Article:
More than a hundred racist abuse and hate crimes were reported in the immediate aftermath of the referendum with many citing the plan to leave the European Union, with police saying there had been a five-fold increase since the vote. On 24 June, a school in Cambridgeshire was vandalised with a sign reading "Leave the EU. No more Polish vermin." Following the referendum result, similar signs were distributed outside homes and schools in Huntingdon, with some left on the cars of Polish residents collecting their children from school. On 26 June, the London office of the Polish Social and Cultural Association was vandalised with racist graffiti. Both incidents were investigated by the police. In Wales, a Muslim woman was told to leave after the referendum, even though she had been born and raised in the United Kingdom. Other instances of racism occurred as perceived foreigners were targeted in supermarkets, on buses and on street corners, and told to leave the country immediately. The hate crimes were widely condemned by politicians and religious groups.
On 8 July, figures released by the National Police Chiefs' Council indicated there were 3,076 reported hate crimes and incidents across England, Wales and Northern Ireland between 16–30 June, compared to 2,161 for the same period in 2015, a 42% increase; the number of incidents peaked on 25 June, when there were 289 reported cases. Assistant Chief Constable Mark Hamilton, the council's lead on hate crime, described the "sharp rise" as unacceptable.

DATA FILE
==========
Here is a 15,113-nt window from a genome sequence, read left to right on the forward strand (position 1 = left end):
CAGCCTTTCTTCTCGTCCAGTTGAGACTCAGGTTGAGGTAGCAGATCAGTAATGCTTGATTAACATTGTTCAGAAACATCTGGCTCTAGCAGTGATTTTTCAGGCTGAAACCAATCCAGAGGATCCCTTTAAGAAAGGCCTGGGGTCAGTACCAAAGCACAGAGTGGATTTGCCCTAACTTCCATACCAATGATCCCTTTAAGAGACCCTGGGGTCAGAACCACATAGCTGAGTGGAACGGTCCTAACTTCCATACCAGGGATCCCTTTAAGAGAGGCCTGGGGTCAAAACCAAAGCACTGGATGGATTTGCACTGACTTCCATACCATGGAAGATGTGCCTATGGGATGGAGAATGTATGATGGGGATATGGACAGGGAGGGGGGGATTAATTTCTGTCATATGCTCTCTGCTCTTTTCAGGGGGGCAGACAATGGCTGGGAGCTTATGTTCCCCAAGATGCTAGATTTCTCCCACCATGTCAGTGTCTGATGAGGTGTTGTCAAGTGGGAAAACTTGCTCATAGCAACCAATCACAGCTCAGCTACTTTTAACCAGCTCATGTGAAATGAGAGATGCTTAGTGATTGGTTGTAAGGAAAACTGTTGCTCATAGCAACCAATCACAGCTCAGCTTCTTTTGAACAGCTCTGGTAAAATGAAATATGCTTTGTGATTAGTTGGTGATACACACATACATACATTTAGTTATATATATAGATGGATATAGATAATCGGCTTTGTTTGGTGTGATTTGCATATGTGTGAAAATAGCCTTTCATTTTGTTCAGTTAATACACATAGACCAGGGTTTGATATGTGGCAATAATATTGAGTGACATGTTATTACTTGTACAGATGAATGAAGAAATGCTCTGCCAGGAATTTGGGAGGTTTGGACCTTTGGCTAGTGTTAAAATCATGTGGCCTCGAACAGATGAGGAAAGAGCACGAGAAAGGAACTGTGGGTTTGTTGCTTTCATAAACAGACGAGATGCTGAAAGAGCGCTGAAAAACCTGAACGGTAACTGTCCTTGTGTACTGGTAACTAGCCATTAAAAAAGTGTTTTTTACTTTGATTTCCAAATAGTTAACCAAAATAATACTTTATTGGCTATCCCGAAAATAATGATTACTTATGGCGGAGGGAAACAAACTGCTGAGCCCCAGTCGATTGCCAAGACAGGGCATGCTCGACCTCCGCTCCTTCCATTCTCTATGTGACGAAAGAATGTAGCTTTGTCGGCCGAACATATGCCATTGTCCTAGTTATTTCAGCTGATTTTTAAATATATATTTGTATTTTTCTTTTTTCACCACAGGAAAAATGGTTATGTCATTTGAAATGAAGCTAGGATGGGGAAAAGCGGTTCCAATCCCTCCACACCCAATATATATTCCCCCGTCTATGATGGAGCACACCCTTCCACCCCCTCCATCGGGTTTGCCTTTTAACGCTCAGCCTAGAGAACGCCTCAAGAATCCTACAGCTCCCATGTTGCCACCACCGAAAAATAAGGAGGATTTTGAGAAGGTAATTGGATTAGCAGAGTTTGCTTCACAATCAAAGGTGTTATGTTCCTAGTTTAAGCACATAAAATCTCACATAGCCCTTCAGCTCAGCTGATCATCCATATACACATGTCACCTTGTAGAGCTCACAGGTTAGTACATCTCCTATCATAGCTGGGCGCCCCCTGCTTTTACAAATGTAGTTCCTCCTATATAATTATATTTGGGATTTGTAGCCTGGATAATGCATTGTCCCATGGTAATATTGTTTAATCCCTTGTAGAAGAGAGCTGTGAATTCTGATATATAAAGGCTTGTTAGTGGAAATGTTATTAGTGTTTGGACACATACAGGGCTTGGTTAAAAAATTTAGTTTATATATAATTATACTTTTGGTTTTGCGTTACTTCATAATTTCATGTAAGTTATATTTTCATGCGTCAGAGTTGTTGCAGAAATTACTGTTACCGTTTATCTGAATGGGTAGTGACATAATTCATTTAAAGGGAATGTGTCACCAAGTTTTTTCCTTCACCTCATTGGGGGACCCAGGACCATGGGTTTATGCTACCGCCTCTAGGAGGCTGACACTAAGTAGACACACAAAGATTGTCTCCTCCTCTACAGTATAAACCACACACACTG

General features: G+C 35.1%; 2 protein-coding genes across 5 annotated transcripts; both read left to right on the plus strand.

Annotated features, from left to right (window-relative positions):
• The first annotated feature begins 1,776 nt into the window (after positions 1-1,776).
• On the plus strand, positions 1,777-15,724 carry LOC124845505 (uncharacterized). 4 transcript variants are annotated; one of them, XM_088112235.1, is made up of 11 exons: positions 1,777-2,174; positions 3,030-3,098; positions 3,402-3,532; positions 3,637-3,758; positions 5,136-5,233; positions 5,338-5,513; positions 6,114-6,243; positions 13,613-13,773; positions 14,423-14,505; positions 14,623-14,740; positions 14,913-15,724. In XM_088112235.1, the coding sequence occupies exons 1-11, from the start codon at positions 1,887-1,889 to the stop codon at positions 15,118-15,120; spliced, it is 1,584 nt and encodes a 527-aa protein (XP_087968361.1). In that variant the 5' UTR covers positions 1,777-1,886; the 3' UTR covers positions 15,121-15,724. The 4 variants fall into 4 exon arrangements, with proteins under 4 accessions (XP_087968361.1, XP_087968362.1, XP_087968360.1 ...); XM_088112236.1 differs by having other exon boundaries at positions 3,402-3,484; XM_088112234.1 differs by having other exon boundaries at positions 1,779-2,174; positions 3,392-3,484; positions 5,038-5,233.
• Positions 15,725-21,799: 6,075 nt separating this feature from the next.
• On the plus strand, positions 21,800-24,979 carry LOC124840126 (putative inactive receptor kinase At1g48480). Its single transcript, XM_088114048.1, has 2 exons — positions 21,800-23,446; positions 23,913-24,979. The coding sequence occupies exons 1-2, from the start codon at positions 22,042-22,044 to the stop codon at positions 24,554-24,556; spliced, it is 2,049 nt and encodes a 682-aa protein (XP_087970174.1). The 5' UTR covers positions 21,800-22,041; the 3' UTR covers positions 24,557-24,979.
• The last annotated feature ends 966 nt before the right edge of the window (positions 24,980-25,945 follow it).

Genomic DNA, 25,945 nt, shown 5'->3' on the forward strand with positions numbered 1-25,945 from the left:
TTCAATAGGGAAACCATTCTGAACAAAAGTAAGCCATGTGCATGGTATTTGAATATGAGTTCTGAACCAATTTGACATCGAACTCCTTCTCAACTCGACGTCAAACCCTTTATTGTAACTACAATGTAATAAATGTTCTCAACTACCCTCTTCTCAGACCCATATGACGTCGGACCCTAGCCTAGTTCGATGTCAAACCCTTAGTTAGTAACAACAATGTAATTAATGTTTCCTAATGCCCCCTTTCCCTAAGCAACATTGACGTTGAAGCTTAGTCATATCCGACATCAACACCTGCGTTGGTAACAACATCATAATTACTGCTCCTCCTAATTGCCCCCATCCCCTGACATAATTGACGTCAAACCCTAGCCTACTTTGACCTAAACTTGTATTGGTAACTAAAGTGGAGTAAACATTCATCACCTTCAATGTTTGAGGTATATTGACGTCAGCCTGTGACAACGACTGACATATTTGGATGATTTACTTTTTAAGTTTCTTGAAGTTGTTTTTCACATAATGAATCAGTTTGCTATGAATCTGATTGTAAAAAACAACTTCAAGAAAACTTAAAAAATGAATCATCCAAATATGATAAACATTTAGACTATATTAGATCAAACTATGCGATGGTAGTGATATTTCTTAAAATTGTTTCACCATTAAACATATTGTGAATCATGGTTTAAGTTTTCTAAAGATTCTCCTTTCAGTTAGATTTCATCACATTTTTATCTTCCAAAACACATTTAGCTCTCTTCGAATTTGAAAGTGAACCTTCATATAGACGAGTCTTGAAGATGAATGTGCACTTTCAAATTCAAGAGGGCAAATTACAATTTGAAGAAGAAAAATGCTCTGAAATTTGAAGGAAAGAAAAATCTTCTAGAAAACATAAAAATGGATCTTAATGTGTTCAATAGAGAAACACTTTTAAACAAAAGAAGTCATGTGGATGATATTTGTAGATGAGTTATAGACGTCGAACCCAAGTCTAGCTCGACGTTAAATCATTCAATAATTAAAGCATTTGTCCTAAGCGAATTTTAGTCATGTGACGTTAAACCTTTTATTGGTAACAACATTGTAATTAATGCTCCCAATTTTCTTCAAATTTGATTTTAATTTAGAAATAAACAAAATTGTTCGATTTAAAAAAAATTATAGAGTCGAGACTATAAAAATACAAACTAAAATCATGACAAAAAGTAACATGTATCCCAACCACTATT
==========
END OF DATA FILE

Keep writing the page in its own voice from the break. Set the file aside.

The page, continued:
Petition for a new referendum
Within hours of the result's announcement, a petition, calling for a second referendum to be held in the event that a result was secured with less than 60% of the vote and on a turnout of less than 75%, attracted tens of thousands of new signatures. The petition had been initiated by William Oliver Healey of the English Democrats on 24 May 2016, when the Remain faction had been leading in the polls, and had received 22 signatures prior to the referendum result being declared. On 26 June, Healey made it clear on his Facebook page that the petition had actually been started to favour an exit from the EU and that he was a strong supporter of the Vote Leave and Grassroots Out campaigns. Healey also claimed that the petition had been "hijacked by the remain campaign". English Democrats chairman Robin Tilbrook suggested those who had signed the petition were experiencing "sour grapes" about the result of the referendum.